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    2. I know this feeling well. I ran a 3 day event last year and have been sorting the feedback out and there were so many things like "I did not like X" when we didn't even HAVE X. Or "Y was a problem" when I know that person didn't report Y to anyone who could have fixed it. SO annoying but I think a certain level of "people are stupid" and try not to let it affect you personally is needed.

      Easier said than done. And yes, agreed re leaving stupid comments unresponded to. You CAN only do what you can do and time is better spent making things overall better than worrying about stupid people at the expense of time/energy for making things better,

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  2. If the berk who took you to ADR had the aim of wasting your time, he succeeded in buckets. He has cost you the time and money, when possibly he need only have cost you the money. After all, if the ADR will find against you no matter what, then what invest any time into it at all?

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  3. I would also point out that it's easy to criticise anonymously, and not that hard to criticise pseudonymously - especially when the pseudonym is not linked to anything you care about. Heck, there exist people paid to produce critical reviews of companies - if your competition is getting glowing reviews, pay a shady PR firm to try and drag them down.

    As you seem to have worked out for yourself, the best you can do is refuse to engage with the stupid. Let them stand out as oddities in people's reviews of you, and let the really stupid ones say more about the commenter than about you. In the meantime, work out what you can do to ensure that these reviews are sufficiently rare that they're perceived as anomalies.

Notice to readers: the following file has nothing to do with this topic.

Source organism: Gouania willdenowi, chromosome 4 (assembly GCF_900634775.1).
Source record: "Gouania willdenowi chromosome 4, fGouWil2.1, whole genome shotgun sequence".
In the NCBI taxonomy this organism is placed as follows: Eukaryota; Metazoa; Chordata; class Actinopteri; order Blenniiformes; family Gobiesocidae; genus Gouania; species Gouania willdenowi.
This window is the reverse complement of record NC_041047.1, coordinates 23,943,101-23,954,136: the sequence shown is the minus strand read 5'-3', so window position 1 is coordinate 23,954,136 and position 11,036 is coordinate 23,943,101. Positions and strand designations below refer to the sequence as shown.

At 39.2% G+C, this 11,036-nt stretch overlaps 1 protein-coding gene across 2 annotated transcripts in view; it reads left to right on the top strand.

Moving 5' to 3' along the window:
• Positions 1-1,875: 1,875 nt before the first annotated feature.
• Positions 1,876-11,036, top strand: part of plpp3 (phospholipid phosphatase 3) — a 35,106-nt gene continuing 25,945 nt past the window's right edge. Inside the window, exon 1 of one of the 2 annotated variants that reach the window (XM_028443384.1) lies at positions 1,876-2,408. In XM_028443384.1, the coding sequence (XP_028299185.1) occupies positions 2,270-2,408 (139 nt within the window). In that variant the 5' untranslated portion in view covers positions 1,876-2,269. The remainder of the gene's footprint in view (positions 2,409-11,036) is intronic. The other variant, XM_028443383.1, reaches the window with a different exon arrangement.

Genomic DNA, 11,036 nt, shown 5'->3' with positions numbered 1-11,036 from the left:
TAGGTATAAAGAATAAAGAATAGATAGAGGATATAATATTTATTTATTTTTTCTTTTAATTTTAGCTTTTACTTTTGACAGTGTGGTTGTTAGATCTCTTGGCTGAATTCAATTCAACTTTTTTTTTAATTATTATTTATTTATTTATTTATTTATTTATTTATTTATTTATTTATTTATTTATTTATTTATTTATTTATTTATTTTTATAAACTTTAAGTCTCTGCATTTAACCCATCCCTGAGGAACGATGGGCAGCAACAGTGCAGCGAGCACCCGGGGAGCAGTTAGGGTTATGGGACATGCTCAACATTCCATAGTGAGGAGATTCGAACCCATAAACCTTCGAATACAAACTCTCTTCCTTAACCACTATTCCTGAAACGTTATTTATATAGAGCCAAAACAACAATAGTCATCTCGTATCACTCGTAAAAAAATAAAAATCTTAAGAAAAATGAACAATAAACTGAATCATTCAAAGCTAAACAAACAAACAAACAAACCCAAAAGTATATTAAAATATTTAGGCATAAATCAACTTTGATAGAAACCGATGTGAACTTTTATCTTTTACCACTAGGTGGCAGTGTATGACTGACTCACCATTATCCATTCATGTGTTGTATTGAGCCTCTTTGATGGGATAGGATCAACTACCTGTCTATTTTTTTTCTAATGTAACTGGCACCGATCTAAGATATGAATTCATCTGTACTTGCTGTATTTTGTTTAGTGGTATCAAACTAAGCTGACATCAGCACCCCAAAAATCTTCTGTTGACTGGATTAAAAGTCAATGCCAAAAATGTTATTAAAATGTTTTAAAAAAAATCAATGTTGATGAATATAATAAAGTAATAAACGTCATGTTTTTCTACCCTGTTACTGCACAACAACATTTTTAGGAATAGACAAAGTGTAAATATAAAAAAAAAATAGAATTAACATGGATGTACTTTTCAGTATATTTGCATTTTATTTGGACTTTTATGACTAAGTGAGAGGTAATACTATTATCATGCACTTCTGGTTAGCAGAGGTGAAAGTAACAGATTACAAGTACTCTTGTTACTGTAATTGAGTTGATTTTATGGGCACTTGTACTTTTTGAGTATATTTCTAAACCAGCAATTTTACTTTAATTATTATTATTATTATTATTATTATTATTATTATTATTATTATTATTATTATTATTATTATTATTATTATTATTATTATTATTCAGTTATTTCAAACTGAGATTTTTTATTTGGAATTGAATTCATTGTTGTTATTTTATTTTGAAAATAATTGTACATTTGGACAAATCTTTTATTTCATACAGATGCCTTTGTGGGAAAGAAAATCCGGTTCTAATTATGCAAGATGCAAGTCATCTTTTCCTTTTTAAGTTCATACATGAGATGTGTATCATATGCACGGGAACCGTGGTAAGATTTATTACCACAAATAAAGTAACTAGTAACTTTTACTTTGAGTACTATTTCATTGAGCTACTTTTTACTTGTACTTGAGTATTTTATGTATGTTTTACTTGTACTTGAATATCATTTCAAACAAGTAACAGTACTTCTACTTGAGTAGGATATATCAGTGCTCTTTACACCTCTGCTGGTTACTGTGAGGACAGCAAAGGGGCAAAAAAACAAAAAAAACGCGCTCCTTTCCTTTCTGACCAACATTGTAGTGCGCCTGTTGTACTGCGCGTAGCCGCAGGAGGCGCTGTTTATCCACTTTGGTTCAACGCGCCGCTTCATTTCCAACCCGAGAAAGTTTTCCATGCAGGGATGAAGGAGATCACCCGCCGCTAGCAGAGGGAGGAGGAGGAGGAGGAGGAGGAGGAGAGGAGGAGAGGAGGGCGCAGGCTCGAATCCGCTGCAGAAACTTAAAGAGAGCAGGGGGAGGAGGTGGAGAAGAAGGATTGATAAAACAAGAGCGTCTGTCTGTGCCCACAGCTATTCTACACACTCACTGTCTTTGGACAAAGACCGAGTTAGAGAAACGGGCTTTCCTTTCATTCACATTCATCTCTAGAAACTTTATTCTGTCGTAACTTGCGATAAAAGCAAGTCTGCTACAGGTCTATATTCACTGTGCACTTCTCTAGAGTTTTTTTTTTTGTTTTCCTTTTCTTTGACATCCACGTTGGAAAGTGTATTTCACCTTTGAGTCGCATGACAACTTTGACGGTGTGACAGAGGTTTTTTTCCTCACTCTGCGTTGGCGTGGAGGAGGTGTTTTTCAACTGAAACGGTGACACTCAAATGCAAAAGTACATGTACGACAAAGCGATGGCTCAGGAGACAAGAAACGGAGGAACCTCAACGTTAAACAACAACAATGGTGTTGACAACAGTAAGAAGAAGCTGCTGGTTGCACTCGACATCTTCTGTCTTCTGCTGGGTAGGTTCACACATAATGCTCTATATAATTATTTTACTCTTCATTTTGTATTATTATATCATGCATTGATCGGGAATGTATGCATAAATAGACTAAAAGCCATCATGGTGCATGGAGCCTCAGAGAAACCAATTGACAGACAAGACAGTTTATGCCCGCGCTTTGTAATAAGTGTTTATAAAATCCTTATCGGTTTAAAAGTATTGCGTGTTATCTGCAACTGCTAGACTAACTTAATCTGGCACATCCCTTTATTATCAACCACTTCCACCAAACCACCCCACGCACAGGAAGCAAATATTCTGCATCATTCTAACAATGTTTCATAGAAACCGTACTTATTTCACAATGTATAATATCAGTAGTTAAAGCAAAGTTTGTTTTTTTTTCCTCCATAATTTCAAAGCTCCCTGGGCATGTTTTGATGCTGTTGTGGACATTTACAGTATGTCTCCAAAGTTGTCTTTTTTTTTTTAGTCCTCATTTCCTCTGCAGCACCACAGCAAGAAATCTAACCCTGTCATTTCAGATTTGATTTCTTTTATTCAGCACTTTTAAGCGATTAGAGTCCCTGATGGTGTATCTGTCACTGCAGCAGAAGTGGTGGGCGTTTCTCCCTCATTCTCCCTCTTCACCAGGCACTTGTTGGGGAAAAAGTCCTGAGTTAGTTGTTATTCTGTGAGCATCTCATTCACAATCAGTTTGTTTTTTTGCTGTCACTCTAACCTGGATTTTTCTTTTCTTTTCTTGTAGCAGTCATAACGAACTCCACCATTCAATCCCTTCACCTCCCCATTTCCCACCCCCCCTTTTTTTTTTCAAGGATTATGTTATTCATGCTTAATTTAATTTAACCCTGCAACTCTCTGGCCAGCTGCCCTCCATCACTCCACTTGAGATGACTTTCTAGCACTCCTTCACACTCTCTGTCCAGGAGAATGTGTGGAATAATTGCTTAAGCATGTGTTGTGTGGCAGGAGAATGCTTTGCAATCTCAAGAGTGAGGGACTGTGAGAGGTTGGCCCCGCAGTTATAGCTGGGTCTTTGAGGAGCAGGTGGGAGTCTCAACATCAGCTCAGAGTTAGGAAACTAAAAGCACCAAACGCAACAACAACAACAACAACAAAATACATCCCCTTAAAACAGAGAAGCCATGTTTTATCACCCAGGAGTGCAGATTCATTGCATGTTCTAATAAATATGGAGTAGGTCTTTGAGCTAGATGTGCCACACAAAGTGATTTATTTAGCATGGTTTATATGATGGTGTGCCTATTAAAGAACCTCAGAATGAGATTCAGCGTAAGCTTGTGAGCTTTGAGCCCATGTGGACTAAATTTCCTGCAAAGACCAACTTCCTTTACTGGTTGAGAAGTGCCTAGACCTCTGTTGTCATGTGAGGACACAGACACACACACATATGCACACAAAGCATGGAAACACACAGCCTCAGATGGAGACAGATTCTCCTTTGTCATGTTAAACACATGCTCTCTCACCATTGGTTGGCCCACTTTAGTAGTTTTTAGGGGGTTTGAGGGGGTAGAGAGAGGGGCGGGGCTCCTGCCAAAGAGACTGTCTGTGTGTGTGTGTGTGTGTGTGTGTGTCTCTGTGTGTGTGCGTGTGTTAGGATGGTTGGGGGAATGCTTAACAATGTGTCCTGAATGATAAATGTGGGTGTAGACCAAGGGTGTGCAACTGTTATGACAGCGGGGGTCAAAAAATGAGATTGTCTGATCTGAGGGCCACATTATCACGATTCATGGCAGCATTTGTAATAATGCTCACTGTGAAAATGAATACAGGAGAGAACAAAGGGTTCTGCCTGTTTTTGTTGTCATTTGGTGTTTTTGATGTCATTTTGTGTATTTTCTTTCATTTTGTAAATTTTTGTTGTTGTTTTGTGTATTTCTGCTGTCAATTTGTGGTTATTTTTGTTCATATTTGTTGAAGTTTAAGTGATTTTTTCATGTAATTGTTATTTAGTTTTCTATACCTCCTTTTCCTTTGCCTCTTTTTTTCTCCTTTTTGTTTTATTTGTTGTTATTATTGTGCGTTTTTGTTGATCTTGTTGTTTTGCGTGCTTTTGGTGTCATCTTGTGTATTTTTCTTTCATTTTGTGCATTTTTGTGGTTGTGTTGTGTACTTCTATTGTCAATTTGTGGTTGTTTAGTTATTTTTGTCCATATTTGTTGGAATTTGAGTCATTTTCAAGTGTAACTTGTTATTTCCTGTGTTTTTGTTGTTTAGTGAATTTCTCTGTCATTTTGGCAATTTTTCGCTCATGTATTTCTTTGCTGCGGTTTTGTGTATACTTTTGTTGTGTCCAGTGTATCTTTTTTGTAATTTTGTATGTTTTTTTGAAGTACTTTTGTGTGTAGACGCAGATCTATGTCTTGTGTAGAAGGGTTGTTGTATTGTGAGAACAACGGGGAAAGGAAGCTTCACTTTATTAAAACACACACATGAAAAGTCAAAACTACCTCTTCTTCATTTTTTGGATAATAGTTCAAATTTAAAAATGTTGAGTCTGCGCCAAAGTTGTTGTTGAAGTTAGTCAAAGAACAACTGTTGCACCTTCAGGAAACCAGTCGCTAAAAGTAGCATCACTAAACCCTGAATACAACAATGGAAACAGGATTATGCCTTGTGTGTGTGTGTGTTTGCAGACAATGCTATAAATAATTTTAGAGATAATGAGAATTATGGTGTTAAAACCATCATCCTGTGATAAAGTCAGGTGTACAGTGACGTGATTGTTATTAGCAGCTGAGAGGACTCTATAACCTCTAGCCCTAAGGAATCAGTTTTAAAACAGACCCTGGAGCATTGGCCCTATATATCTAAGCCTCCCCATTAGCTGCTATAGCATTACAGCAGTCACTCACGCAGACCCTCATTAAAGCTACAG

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    1. In this case we can identify both reviews easily.

      One has has the same service at the same (ex VAT) price for a decade even though we offered him alternatives. Some people would love the "unlimited" tariff he was on. He decided to leave when he realised his usage allowed a tariff of half the price and he had not read any emails or invoices.

      One clearly has some exception requirements - unhappy that there are major outages in BT (Faraday) and refusing to replace a router that does not reconnect after outages, and threatening ADR for that and for an email bounced by a third party. So we have given 30 days notice to terminate service. We did so in writing too but he has "refused" the letter - the irony for someone that feels a bounced email is our fault. Maybe we need to blame royal mail for his "bounced" letter.

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  4. I find AAISP quite inferior in one aspect to the ISPs that a lot of people at work use. They get to complain about their ISP quite a lot, and I feel left out of the conversation having to say urm, well, it just seems to work really. Complaining is fun!

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  5. Just out of curiosity, what is the best way to pass suggestions back to AA? Not to complain but just to feed back and comment on our experiences and observations?

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    1. The contact emails on the web site would be fine. Always happy to get feedback.